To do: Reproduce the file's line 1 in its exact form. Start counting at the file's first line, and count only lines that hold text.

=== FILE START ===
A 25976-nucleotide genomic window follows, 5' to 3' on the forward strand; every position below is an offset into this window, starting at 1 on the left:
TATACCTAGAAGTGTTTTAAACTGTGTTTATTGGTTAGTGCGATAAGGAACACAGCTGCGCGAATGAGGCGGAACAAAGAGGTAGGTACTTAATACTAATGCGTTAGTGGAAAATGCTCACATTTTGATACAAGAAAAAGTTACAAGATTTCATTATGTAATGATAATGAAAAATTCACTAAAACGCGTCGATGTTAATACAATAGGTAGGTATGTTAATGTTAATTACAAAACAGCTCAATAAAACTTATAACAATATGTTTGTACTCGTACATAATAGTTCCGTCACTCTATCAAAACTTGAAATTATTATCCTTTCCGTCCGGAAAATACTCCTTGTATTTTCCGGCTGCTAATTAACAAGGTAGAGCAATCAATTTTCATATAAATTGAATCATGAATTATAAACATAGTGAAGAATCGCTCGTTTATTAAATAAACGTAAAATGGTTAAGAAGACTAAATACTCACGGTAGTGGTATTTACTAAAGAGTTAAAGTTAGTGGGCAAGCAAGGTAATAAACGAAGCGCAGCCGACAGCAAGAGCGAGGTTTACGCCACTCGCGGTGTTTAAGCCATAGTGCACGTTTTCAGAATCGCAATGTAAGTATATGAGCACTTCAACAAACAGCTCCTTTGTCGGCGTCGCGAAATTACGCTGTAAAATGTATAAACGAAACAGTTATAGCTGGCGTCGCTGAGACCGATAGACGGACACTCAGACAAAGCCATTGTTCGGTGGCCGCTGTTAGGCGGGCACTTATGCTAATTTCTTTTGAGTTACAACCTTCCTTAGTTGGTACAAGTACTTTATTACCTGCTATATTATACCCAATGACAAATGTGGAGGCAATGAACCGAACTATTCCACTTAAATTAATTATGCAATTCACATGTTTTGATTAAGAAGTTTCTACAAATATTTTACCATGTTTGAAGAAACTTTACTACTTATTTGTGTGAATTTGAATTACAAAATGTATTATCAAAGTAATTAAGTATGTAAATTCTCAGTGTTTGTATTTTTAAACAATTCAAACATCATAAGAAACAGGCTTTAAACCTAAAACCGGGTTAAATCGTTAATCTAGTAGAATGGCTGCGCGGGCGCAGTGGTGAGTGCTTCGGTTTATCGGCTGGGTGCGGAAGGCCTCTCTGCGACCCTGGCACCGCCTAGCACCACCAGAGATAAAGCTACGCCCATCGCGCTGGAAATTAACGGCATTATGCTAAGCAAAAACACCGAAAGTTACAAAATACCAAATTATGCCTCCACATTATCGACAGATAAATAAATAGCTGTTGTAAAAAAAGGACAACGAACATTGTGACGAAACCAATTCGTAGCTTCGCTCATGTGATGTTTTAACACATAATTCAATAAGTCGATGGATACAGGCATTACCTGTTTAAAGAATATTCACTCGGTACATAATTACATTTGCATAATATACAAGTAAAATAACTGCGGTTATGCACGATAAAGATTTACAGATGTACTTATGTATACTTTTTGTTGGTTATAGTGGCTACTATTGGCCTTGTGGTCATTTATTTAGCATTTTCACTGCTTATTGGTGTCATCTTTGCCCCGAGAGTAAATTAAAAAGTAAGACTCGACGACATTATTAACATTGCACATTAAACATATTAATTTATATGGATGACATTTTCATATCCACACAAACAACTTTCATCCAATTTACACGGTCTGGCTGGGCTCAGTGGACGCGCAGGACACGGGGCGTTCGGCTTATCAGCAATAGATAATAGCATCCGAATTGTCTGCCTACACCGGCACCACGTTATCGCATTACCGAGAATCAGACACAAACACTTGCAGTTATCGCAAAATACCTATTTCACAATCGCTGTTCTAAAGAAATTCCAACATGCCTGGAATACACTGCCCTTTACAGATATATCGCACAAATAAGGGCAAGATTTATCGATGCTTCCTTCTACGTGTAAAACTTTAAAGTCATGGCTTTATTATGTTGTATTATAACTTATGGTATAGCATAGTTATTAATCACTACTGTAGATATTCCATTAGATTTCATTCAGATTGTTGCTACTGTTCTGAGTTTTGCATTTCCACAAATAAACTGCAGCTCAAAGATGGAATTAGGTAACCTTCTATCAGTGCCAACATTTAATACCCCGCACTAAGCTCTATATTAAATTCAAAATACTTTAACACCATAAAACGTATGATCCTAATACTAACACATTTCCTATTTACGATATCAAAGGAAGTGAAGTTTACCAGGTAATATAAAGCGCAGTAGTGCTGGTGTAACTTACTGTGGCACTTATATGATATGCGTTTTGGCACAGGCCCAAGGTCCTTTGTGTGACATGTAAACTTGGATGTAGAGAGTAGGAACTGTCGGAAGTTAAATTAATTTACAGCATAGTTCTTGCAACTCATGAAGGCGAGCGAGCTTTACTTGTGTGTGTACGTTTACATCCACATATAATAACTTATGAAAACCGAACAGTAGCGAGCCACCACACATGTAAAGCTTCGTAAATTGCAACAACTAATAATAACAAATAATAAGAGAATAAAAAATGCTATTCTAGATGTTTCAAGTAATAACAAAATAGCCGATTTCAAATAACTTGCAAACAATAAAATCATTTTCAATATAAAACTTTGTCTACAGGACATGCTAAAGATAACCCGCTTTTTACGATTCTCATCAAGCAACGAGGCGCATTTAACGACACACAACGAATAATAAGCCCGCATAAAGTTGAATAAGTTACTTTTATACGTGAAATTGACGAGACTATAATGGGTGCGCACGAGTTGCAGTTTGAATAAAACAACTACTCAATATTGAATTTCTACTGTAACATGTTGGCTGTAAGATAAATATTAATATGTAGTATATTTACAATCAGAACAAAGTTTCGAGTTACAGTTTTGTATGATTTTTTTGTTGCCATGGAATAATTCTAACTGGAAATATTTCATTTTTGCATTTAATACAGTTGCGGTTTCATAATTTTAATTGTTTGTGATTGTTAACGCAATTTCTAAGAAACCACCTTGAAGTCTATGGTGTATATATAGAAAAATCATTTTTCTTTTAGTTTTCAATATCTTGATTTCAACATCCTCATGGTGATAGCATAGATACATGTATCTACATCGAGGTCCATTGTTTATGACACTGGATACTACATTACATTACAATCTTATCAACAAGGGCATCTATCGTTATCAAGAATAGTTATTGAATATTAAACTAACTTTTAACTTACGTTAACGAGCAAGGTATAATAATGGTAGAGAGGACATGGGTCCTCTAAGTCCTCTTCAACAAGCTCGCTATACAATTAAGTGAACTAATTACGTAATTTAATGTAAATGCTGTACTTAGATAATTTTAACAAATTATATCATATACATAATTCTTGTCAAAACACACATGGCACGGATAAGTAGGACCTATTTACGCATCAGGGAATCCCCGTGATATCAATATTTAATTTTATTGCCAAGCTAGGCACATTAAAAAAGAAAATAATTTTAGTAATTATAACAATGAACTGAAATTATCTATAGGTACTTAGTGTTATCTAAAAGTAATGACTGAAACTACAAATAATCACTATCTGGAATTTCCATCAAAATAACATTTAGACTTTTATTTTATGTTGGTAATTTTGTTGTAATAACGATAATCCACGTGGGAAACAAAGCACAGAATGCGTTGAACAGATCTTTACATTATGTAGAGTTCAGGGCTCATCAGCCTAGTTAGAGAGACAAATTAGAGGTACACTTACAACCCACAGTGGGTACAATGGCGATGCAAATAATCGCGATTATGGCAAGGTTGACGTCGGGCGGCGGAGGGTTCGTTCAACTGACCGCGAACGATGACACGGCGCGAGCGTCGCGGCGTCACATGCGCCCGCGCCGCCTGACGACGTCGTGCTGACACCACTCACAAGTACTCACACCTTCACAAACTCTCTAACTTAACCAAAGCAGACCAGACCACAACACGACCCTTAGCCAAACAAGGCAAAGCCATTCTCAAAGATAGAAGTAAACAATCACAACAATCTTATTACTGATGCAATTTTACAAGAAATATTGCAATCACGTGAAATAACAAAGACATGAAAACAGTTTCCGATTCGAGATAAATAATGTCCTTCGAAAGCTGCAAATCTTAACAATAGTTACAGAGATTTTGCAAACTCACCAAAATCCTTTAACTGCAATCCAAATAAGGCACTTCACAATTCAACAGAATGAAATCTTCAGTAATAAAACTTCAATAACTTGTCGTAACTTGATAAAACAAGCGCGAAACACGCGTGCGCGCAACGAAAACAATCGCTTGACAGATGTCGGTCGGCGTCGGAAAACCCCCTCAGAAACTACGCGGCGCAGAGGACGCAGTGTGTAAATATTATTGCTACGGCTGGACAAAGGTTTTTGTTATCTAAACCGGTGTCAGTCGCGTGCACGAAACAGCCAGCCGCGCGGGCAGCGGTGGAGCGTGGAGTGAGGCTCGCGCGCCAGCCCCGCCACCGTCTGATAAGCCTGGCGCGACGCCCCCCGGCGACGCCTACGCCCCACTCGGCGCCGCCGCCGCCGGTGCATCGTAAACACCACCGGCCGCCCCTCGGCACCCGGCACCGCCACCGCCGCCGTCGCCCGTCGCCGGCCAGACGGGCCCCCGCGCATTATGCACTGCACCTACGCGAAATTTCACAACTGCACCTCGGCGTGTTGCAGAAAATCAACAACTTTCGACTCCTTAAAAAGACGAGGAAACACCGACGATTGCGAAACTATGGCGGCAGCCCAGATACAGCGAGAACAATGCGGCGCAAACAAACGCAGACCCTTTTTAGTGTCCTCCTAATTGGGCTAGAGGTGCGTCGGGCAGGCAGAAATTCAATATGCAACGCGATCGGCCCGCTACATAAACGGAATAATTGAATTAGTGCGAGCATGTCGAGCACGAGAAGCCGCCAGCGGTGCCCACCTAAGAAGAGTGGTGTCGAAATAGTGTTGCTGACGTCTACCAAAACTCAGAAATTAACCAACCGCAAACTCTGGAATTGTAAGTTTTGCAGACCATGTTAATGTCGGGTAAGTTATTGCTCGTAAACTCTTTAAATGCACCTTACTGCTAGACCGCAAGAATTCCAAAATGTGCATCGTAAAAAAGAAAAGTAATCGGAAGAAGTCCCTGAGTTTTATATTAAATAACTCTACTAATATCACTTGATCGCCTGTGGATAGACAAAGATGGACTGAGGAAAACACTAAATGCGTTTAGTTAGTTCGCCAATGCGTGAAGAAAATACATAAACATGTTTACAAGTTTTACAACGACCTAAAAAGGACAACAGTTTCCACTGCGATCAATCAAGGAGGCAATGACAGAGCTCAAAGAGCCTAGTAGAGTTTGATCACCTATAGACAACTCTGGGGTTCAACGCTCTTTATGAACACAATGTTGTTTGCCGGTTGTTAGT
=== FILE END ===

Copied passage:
A 25976-nucleotide genomic window follows, 5' to 3' on the forward strand; every position below is an offset into this window, starting at 1 on the left: